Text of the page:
Just as we may mentally group people into categories, many of us make equivalent assessments and evaluations about new cars. We might equate a sexy sports car as the equivalent of some voluptuous woman or a hot guy. A technically sophisticated car might remind you of a highly educated individual. A good dependable car could be like someone with a good personality. An exceptionally athletic person might conjure thoughts of a muscle car or a rugged SUV.
The 2015 Subaru Impreza Sport Limited we drove recently makes an interesting character study when we think of it this way. As a person, we saw our ?Subi? test car as an average height and looks, very intelligent with a good personality?the kind of person we might like as a friend. The ?Subi? is fit, but not much of a runner, he?s more into hiking and skiing.
The Impreza is not a head turner, but it has attractive styling that comes in both four-door sedan and five-door hatchback configurations. We like the wagon-like attributes of the hatchback because it offers such a versatile space including 22.5 cubic feet of cargo space with the 60/40 split rear seat back in place or 52.4 cubic feet with the rear seat backs folded flat. That holds a lot of cargo or outdoor activity equipment. The sweeping coupe-like roof line on the Impreza didn?t show well because of the roof rails, which are standard equipment on the Limited model. They are, however, a handy feature for those active owners who like to strap-on things like skis, kayaks and bicycles.
The interior is comfortable and business-like with well-placed and easy-to-use knobs, buttons and gauges ? none of the fancy ?touch and slide? controls. All Subaru models have a standard 6.2-inch multi-function display mounted at the top of the center stack to display infotainment system information as well as the screen for the standard backup camera.
The screen is upgraded to seven-inches when equipped with the optional navigation system which allows you to make gesture controls, just like on smartphones. In addition to the normal radio and CD player, the system includes HD Radio?, Radio Data Broadcast system, Subaru STARLINK smartphone integration with Aha? Infotainment, Pandora? and iHeart? Radio; Bluetooth? hands-free phone connectivity and audio streaming; iPod? control capability and iTunes? Tagging capability. It also has a USB port and auxiliary input jack. The navigation system also includes SiriusXM NavTraffic? and NavWeather? services which do require a subscription.
Under the hood is a 148-hp, 2.0-liter four-cylinder engine with a ?boxer? design ? which means the cylinders are mounted parallel to the ground and move horizontally rather than up and down. A five-speed manual transmission with an Incline Start Assist function is the standard transmission on some models, but our test car had the CVT (Continuously Variable Transmission) with steering wheel mounted paddle shifters that allow better driver control especially on curvy mountain roads. The Impreza accelerates from 0 to 60 mph in 8.6 seconds.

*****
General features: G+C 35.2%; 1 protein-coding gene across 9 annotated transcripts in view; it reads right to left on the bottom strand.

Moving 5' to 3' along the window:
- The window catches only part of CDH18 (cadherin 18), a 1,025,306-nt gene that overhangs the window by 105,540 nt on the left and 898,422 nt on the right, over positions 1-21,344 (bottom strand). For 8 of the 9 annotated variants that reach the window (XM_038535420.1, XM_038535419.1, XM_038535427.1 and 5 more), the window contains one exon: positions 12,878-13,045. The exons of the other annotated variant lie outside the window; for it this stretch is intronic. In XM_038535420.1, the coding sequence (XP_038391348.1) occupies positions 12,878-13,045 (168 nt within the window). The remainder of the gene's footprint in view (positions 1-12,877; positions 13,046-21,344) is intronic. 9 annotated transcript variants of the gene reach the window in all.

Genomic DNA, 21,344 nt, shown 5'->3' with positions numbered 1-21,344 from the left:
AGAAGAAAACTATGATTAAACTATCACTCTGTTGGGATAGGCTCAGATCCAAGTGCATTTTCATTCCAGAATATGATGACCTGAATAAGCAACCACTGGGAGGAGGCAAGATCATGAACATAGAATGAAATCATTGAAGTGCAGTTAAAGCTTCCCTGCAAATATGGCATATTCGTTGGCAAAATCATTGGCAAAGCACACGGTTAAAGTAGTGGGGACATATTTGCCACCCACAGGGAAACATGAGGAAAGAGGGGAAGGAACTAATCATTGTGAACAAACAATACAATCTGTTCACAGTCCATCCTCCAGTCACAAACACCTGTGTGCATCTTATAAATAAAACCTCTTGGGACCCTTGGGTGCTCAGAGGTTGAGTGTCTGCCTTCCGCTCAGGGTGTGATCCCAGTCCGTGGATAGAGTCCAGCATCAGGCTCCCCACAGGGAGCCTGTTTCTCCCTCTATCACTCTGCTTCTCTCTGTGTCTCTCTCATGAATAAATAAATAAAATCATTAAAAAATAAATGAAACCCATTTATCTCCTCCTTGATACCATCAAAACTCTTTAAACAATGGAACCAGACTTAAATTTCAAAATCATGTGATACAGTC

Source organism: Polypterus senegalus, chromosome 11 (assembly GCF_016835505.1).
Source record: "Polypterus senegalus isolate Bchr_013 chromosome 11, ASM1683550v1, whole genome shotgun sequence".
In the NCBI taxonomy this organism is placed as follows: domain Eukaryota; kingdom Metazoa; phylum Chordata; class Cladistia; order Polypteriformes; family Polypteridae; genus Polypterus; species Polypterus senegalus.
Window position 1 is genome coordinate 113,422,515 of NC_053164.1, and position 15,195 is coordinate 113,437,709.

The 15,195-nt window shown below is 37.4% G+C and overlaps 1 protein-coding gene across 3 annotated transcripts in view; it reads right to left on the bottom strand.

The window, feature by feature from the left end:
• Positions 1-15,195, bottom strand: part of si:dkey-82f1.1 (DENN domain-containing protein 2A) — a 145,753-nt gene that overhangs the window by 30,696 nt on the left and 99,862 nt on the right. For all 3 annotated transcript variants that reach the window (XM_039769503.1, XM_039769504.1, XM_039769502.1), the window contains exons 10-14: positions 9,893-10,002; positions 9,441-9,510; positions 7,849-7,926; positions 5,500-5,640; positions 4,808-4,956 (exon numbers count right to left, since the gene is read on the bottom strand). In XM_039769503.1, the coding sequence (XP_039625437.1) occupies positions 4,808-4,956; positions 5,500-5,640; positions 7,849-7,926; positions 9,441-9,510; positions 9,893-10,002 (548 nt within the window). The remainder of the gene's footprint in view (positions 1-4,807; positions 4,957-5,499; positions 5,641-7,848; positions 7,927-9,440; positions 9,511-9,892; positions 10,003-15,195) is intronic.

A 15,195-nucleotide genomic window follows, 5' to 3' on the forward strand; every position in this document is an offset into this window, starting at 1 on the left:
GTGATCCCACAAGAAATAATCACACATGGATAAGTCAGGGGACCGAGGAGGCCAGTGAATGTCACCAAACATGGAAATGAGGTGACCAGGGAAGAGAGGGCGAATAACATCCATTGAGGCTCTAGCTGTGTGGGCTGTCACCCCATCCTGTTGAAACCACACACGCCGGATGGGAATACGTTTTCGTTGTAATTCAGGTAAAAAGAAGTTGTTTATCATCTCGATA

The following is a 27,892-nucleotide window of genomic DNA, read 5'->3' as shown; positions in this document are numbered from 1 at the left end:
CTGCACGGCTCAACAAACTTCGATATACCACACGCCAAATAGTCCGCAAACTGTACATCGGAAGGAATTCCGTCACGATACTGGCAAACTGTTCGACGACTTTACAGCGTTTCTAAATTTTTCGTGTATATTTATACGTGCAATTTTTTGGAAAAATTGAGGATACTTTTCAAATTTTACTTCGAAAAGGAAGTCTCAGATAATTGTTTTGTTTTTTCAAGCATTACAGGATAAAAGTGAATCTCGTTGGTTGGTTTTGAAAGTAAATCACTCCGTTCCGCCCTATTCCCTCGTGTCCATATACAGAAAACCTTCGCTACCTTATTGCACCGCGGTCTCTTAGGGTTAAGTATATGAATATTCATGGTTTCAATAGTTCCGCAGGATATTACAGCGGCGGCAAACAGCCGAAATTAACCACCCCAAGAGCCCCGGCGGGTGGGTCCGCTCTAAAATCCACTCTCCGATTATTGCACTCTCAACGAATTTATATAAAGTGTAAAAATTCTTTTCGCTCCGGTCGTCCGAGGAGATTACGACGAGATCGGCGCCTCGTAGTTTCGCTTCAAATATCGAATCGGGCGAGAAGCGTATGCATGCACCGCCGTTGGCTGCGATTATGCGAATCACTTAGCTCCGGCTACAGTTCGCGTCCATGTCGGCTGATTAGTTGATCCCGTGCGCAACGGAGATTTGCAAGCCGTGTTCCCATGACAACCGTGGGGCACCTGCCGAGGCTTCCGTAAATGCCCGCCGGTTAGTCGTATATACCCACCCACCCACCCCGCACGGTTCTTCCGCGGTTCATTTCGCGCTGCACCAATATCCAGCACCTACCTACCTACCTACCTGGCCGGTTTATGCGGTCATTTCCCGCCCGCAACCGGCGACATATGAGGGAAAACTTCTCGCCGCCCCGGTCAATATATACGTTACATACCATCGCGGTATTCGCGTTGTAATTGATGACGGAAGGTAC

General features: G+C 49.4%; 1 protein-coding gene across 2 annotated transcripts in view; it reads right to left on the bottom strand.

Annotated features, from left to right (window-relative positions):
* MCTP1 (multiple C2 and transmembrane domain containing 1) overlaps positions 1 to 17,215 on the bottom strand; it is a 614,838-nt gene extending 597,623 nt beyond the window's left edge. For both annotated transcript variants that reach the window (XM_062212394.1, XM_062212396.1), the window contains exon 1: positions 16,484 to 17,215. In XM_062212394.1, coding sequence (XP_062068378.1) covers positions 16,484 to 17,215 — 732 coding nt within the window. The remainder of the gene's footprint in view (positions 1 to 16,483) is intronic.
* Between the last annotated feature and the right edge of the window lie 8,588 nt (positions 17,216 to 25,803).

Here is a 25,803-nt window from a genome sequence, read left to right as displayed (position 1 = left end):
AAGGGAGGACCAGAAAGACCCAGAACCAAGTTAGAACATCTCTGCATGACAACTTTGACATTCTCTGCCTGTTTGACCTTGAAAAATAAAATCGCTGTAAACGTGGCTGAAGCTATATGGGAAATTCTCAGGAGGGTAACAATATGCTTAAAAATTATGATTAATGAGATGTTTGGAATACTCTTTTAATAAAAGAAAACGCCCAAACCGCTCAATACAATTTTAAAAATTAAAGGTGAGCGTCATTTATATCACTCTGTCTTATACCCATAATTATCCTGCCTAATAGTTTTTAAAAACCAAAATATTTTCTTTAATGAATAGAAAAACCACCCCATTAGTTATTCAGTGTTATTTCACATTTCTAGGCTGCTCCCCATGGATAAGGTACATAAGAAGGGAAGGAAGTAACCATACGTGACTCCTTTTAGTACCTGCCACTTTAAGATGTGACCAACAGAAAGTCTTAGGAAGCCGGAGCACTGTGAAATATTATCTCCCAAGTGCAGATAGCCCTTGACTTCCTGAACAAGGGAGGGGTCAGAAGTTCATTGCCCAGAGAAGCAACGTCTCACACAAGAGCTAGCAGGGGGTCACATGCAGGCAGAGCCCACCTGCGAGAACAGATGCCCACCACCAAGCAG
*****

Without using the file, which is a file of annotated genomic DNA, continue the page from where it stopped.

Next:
A significant Subaru feature is that all their vehicles are AWD (all-wheel drive), with the exception of the BRZ sports car, which is rear-wheel drive. Fuel economy suffers a little with AWD, but we think that is far outweighed by the improved traction and handling characteristics derived from the AWD. It?s also the only car in its class to have AWD. The EPA lists the fuel economy at 27 mpg city, 36 mpg highway and 31 mpg combined. We averaged 30.6 mpg during our week of mixed driving.
The Impreza is enjoyable to drive. The handling is very good, maybe not quite as sharp as some of the performance-oriented competitors, but it?s well-balanced, stays flat in the corners, has a precise steering feel and puts it all together with a comfortable ride. This car has more handling prowess than the average driver will ever need. Someone who wants more should move up to the rally-style Impreza WRX models which are among the fastest and best handling cars in the compact category.
It took us a while to get used to the overly sensitive throttle on our test car ? it required a much gentler foot than we are used to. We also would have liked to see an available blind spot warning system as part of the safety package.
The 2015 Subaru Impreza five-door comes in five trim levels: 2.0i. Premium, Limited, Sport Premium and Sport Limited. Prices range from $19,490, including the destination charge, for a 2.0i with manual transmission to $24,090 for the Sport Limited. The CVT transmission is a $1,000 option on the 2.0i and Sport Premium models but is standard equipment on the others. A fully loaded Sport Limited five-door can go as high as $26,885. The four-door sedan is available as a 2.0i, Premium or Limited each priced $500 less than the five-door.
Our Sport Limited test car had the top level ($2,795) of the two available packages. It includes a power moonroof, keyless access with push-button start, navigation and the Eyesight Driver Assist system. The award-winning EyeSight? technology includes Adaptive Cruise Control, Pre-Collision Braking and Vehicle Lane Departure Warning. It also has Steering-Responsive Fog Lights, which work only when the fog lights are turned off. It activates the left or right fog light independently, depending on vehicle speed and steeringangle, to provide enhanced illumination in the direction of the turn.
The 2015 Subaru Impreza is not flashy or racy, but it gets high marks for value, comfort, safety and technology. With its wagon-like expansive interior, go anywhere all-wheel and innovative technologies, the Impreza is one of the best all-around compacts cars on the market.